It seems dictionaries rarely offer definitions for adjectives that have the suffix -енький. There are a few (for instance: маленький; хорошенький), but by Googling many more show up (for instance: старенький; толстенький; весёленький). What nuance or change in meaning does -енький add to basic adjectives?

3 Answers 3


-еньк-/-оньк- is an affectionate and/or diminutive suffix, similar to English "-y/-ie": "cute / cutie, sweet / sweetie" etc.

It can be used with nouns, adjectives, adverbs and (in baby talk) even verbs: спать / спатеньки.

This suffix can sometimes change the style of even the meaning of the words it's used with: for instance, the aforementioned маленький is, in the modern language, the neutral word for "small, little" (малый being an archaic word, mostly used in its short predicative form мал nowadays); and хорошенький means "cute, handsome" (plain хороший doesn't have this meaning). That's why they're cited separately in the dictionary.

However, for the most part, words with that suffix are just the affectionate form of their corresponding neutral counterparts.

  • To what kind of nouns could these suffixes be attached? I can't make up any nouns with it.
    – Vitaly
    Jan 17, 2016 at 9:47
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    @vitaly: ноженька, папенька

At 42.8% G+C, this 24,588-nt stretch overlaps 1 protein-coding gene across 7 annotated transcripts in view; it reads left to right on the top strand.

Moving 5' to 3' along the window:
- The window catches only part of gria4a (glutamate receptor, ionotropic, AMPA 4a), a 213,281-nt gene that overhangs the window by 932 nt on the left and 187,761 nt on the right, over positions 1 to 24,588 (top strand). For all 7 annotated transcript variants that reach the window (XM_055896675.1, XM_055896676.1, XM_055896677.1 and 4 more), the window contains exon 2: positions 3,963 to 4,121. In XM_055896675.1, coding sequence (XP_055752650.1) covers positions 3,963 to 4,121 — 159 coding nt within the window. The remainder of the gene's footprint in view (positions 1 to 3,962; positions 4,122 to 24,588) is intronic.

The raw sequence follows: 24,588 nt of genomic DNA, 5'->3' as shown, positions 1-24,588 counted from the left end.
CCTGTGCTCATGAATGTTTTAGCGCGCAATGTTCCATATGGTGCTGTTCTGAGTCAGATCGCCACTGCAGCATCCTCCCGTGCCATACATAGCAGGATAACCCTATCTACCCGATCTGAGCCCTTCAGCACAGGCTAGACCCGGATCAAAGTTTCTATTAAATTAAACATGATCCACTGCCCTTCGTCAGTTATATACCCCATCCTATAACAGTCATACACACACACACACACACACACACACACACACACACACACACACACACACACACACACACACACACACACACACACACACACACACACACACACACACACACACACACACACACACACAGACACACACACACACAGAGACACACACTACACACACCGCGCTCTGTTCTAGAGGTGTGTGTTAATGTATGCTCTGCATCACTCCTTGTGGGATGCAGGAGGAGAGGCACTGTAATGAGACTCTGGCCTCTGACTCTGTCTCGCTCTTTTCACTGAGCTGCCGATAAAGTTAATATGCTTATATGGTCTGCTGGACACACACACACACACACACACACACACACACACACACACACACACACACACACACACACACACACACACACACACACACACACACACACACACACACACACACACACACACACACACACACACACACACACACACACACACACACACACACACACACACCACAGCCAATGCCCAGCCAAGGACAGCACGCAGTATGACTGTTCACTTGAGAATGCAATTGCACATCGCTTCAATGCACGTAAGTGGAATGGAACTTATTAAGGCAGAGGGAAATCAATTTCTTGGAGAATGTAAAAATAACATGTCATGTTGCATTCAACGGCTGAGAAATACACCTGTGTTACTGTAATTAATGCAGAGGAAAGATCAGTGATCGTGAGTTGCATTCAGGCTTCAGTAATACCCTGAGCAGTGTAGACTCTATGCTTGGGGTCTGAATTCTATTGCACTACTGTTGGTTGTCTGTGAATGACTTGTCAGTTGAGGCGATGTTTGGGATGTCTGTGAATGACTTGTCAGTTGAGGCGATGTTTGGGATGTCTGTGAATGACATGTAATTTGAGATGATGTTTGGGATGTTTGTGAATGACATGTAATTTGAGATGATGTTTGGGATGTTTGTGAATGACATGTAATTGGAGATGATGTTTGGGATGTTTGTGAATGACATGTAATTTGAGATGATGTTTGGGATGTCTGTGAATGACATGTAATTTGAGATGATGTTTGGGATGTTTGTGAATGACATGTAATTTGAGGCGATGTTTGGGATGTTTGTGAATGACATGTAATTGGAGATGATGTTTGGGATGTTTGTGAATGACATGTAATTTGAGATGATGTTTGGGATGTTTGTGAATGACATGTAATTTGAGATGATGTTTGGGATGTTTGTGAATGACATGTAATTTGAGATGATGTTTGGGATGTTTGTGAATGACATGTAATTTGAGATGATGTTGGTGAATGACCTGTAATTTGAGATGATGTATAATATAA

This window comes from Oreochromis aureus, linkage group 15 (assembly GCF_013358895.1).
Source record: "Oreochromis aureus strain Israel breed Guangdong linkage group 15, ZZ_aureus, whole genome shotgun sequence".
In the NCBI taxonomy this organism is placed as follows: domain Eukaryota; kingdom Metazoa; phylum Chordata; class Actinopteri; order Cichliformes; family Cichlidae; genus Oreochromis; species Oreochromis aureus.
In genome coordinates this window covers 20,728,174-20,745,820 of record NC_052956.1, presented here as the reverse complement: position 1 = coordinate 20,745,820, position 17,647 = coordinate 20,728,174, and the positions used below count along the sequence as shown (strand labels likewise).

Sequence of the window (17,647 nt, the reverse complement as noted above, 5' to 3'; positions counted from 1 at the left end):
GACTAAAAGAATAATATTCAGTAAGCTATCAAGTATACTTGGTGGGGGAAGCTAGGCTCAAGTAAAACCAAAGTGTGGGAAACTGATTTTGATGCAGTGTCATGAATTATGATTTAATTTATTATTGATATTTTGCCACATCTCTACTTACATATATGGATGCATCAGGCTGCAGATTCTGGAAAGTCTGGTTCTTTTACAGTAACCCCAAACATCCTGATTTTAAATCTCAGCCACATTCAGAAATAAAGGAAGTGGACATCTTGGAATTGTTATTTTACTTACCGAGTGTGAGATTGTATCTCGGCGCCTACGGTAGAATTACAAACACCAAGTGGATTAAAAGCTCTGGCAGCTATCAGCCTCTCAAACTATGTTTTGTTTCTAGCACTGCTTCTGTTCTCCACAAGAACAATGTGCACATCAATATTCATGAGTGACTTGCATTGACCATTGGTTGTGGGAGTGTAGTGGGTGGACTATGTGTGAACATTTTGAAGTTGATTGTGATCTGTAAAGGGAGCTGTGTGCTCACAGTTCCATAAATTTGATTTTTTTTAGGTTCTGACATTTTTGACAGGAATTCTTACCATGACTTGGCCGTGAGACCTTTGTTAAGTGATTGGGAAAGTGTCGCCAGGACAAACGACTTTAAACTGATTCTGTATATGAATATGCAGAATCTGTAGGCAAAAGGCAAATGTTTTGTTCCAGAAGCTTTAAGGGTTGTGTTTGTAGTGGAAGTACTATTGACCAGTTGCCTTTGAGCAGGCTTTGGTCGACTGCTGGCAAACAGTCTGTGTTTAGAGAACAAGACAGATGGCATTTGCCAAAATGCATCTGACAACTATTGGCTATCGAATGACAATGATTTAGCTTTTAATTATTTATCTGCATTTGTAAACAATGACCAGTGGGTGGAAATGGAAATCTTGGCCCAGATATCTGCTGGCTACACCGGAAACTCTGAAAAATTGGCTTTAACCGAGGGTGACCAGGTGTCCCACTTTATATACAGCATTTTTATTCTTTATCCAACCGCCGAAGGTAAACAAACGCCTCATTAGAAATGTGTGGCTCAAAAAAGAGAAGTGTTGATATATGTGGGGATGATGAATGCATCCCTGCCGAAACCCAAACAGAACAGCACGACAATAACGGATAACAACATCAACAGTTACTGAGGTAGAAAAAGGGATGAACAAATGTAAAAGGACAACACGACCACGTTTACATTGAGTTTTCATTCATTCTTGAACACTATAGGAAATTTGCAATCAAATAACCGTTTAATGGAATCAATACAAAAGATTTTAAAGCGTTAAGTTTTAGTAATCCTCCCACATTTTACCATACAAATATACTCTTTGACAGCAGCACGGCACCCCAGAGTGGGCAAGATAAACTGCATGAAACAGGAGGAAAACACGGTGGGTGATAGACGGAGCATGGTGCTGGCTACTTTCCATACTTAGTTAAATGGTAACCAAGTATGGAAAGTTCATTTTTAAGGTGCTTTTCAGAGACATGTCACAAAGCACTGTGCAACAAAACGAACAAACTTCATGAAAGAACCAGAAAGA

– Quassnoi
    Jan 17, 2016 at 9:56
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    Yes and also names: Машенька, Наденька, Сашенька etc.
    – Vitaly
    Jan 17, 2016 at 11:01
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    @студент001: for adverbs it would mean jocular, not so serious tone. Your sentence would mean something like "bring me that cup, lickety-split!"
    – Quassnoi
    Jan 19, 2016 at 4:38
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    "малый" is not archaic, but it's only used in the meaning "lesser"
    – alamar
    May 30, 2022 at 8:20

It's a diminutive ending. It's often used when talking to little children.


It’s a diminutive ending. We use it when talking to little children, close friends, etc. someone young or familiar who we have a bond with. For instance, my name is Iroda and my boyfriend likes to call me Irodonka (Иродонька).

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